1. Learn your students’ names.
You will be able to control your class better and gain more respect if you learn the students’ names early on. If you are one who has a poor memory for names, ask each student to bring a photo of his own and write his name below it. Your students will be impressed when you call them with their names.
2. Establish authority from the beginning.
Establish a system for communication in the classroom from the first day. Deal quickly with inappropriate conduct in a friendly yet firm manner.
3. Be overly prepared.
You must be well mentally prepared for each lesson. You should know the sequences of activities and how long each activity will take. You should also have an additional activity prepared in case you have extra time.
4. Always consider the learners’ needs when preparing for each lesson.
Why are your students studying English? How will they use English in the future? What do they need to learn? The answer of these questions helps you specify what and how to teach and what to focus on.
5. Be prepared to make changes to your lesson plan.
If the lesson you have prepared isn’t working, don’t be afraid to modify it. Be sensitive to the students and the conditions around.
6. Find out what learners already know.
This is an ongoing process. Students may have already been taught a particular grammar point or vocabulary. Base your lesson on their prior knowledge and provide them with additional information that they don’t know.
7. Be knowledgeable about grammar.
You don’t have to be a linguist to teach EFL. Most of what you need to know can be learned from reading the students’ books. Often the rules and explanations about structure in the students’ books are much more accessible and realistic than in other books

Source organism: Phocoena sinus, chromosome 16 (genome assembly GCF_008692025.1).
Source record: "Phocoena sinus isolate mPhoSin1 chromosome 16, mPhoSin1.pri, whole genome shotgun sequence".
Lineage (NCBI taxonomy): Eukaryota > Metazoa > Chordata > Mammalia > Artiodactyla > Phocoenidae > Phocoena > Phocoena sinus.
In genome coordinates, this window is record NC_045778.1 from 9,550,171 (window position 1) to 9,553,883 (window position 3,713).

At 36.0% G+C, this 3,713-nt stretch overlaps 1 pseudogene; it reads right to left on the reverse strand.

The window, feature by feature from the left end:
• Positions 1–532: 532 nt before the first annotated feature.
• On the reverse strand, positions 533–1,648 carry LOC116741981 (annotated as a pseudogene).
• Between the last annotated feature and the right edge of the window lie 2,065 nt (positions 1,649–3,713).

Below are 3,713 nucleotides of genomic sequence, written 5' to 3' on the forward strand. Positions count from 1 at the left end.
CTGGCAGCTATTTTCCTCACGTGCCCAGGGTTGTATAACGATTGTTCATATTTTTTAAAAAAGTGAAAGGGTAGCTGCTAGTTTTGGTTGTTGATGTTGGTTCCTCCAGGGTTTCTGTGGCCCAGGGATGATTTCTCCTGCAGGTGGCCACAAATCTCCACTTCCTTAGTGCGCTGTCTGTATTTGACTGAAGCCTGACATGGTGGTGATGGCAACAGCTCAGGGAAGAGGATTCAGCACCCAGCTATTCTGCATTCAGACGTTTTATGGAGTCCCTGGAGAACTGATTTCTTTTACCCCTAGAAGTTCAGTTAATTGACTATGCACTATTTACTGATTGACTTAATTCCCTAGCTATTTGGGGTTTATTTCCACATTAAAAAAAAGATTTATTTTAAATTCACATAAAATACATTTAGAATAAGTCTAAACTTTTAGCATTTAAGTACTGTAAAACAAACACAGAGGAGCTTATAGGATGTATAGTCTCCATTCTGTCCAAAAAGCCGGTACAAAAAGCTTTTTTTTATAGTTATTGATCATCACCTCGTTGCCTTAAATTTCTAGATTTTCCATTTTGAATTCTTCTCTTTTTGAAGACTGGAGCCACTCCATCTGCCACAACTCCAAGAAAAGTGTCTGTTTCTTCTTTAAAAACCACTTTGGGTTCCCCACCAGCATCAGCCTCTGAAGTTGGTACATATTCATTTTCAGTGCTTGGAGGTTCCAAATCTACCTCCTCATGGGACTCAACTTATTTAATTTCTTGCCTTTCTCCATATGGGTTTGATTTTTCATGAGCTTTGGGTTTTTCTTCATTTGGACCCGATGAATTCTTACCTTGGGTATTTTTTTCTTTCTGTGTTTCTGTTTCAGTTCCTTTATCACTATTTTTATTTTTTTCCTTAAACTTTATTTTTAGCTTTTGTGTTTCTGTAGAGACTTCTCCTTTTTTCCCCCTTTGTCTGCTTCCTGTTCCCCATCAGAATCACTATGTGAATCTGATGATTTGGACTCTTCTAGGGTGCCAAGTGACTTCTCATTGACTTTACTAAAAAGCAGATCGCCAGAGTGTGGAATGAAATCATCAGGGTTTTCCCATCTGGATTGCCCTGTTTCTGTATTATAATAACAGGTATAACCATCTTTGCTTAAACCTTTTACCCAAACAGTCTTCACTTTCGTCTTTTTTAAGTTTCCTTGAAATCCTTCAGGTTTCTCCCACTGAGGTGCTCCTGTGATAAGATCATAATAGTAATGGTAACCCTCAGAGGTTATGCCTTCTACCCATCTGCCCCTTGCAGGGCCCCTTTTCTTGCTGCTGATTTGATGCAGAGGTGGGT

8. Be knowledgeable about the learners’ culture.
The learners’ culture can be a valuable tool for teaching. Knowing it will raise your ability to communicate effectively with your students.
9. Don’t stick literally to the set book.
Add any extra necessary vocabulary, functions, grammar, or topics that you feel the students may want or need.
10. Don’t assume that the set book will always work.
Many activities must be modified to make them work, and some have to be changed completely to cope with the educational setting.
11. Teach vocabulary effectively.
The building blocks of language are not grammar and functions. The most essential thing students need to learn is vocabulary; without vocabulary you have no words to form sentences, no words to pronounce. Help your students to use the stock of vocabulary in their minds and learn more.
12. Proceed from more controlled activities to less controlled ones.
Not always, but in general, present and practice more structured activities before freer or more open ones.
13. Don’t neglect the teaching of listening.
Listening is the most important skill to teach your students. While listening to each other and to the teacher will improve their overall listening ability, this can be no substitute for listening to authentic English. As much as possible, try to expose your students to authentic English in a variety of situations. The best way to do this and the most realistic is through audios and videos. Videos are much more motivating and culturally loaded.
14. Turn regular activities into games or competition.
Many familiar teaching points can be turned into games or activities with a competitive angle. It is a sure way to motivate students and activate them to work on the language.
15. Motivate your students with variety.
By giving a variety of interesting topics and activities, students will be more motivated and interested, and they are likely to practice more.
16. Don’t leave the learners in the dark.
Explain exactly what they are expected to learn in a particular lesson. Make sure that students know what they are doing and why. Each task should be introduced so well that students know what to do exactly.